1. An industry in the making: the emergence of institutional elder care in urban china.

    Science.gov (United States)

    Feng, Zhanlian; Zhan, Heying Jenny; Feng, Xiaotian; Liu, Chang; Sun, Mingyue; Mor, Vincent

    2011-04-01

    Demographic shifts in China pose unprecedented challenges in the care of a rapidly growing older population. Sporadic reports suggest the recent emergence of institutional elder care in China, but little is currently known about this phenomenon. This study documents the growth, ownership, financing, staffing, and resident characteristics of elder care institutions using survey data collected in 2009 from Nanjing, China, supplemented with government registry data from seven additional major Chinese cities. Between one-half and two-thirds of facilities operating in these cities were founded in the last decade, primarily in the non-government sector. In Nanjing, government ownership dominated homes built before 1990 (96%) but was increasingly rare in the 1990s (60%) and in the 2000s (23%), a pattern observed in the other seven cities as well. In Nanjing, the average home now draws more than 80% of its daily operating revenues from private-pay or other non-government sources, and this share increases sharply with the recency of facility establishment. The majority (85%) of non-government-owned homes are receiving ongoing per-bed subsidies from the government. The lack of clinical staff characterizes the majority of study facilities; most care staff are rural migratory workers. There is considerable variability across facilities in the case-mix of residents in terms of functional dependence and acuity levels. These findings portray the emergence and rapid growth of a nascent industry of institutional long-term care in urban China and a fundamental shift in institutional ownership, financing, and clientele. © 2011, Copyright the Authors. Journal compilation © 2011, The American Geriatrics Society.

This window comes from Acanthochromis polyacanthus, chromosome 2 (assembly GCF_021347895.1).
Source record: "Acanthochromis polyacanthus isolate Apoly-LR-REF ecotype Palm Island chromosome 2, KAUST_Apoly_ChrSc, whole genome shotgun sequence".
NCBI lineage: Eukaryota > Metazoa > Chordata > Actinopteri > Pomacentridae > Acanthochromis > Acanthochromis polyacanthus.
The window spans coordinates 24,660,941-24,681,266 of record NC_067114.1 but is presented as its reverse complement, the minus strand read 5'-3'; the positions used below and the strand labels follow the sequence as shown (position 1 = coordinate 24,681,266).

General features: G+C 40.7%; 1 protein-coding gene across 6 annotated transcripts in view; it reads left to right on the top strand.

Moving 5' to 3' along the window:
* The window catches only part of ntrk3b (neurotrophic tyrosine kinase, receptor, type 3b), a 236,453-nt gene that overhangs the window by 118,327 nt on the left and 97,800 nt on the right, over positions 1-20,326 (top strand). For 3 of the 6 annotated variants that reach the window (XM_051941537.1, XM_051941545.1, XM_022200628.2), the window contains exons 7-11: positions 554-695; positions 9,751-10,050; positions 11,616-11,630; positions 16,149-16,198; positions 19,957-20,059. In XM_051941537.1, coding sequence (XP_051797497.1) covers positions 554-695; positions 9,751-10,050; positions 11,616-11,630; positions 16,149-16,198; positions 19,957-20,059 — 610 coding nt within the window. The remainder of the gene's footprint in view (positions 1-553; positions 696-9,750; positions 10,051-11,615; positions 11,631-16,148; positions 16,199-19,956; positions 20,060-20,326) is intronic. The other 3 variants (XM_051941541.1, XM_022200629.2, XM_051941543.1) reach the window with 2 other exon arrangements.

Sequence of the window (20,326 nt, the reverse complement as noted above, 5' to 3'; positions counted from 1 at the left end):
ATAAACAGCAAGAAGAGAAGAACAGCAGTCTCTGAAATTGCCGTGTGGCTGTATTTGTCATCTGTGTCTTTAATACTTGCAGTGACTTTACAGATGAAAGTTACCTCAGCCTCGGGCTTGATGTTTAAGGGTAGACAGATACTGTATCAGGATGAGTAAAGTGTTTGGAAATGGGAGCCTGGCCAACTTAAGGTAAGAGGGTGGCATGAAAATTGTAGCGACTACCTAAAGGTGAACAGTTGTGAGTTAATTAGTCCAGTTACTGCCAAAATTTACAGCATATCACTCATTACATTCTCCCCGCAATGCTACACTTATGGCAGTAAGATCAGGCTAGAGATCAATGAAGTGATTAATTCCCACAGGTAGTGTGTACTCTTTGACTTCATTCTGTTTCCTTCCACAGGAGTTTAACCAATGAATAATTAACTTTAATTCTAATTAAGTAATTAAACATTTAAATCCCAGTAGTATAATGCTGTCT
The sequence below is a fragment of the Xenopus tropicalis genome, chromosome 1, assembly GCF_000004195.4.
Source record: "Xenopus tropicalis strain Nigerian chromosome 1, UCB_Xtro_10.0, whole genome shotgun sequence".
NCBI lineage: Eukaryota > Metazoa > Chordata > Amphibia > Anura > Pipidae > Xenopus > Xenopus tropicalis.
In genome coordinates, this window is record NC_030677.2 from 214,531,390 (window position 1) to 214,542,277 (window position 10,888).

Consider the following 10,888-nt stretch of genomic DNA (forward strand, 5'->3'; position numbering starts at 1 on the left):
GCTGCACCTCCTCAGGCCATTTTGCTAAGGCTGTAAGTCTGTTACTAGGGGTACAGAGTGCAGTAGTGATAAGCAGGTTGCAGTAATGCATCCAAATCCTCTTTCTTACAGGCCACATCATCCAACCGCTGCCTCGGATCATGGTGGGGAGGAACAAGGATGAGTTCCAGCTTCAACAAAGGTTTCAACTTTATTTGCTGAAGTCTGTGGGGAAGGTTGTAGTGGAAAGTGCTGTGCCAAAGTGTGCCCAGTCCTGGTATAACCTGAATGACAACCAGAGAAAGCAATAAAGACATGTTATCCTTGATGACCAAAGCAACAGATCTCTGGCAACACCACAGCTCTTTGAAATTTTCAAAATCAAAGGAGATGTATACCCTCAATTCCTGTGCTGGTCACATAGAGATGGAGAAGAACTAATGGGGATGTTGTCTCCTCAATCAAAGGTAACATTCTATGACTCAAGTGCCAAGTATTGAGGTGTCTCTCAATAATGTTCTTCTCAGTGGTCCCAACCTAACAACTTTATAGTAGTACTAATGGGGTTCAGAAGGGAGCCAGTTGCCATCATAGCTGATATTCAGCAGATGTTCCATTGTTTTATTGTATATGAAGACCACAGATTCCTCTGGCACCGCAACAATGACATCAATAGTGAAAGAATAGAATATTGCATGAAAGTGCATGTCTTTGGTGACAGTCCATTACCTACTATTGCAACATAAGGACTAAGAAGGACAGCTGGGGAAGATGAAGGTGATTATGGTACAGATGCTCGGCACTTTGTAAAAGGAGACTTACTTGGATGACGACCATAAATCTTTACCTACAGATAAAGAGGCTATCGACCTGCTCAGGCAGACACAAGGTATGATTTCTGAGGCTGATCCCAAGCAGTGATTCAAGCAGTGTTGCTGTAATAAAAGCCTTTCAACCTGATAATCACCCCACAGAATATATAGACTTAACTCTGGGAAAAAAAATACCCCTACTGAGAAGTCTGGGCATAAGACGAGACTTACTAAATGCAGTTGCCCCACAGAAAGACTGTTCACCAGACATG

2. Does Leave Work?

    NARCIS (Netherlands)

    Heleen van Luijn; Saskia Keuzenkamp

    2004-01-01

    More and more people have to combine work and care responsibilities, and work part-time or use daycare and after-school care facilities to help them do so. The Work and Care Act, which came into force on 1 December 2001, combined all the existing schemes - such as parental and maternity leave -

  3. Lived experiences of student nurses caring for intellectually disabled people in a public psychiatric institution

    Directory of Open Access Journals (Sweden)

    Annie Temane

    2016-06-01